networked groups and individuals

Harnessing informality: Designing anti-corruption network interventions and strategic use of legal instruments

Building on Phase 1 findings that uncovered informal practices of networks of political, business, and social actors that undermine anti-corruption efforts, this project works with case studies from East Africa and Central Asia to explore how anti-corruption interventions can explicitly factor in existing informal networks.

Click here for the Project One-Pager

To learn more about this project, contact Principal Investigator Claudia Baez Camargo.

Project Summary

This project is a continuation of one in which findings suggested that, in countries where corruption is pervasive, actors of all stripes rely on social networks to articulate solutions to problems of different sorts, be they winning elections, securing profitable contracts, or accessing public goods and services. Those findings also suggested how informal networks operate on the basis of principles such as trust, reciprocity, solidarity or loyalty that link individuals together and align with deeply embedded social norms and values. The observed functionality and social relevance of the networks help explain why they become strongly embedded.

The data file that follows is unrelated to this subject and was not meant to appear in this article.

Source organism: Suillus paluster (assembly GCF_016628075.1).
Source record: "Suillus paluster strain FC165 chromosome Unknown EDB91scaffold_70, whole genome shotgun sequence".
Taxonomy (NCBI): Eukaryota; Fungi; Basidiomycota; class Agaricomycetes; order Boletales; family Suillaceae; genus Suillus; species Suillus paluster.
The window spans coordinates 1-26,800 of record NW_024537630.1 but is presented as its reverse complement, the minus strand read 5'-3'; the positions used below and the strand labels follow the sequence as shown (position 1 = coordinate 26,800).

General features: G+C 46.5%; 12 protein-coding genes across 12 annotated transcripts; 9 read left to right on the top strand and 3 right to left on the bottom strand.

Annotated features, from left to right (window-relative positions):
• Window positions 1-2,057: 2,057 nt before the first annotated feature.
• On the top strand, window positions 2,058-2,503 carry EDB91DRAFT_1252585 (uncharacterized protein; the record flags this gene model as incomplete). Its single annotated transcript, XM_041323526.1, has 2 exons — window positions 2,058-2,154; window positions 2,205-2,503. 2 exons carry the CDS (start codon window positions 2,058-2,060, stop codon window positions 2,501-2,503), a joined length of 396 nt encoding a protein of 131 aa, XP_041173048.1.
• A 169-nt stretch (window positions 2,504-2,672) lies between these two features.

The current Phase Two project explores the implications for anti-corruption practice of shifting the unit of analysis from individuals (and the emphasis on individual incentives) to networks. This is done by (a) elucidating how networks can be harnessed for anti-corruption purposes, and (b) conducting a socio-legal analysis of the manner in which informal networks utilize the formal framework to pursue their goals with the intent of identifying how and which legal reforms might be more effective.

Policy and Programming Implications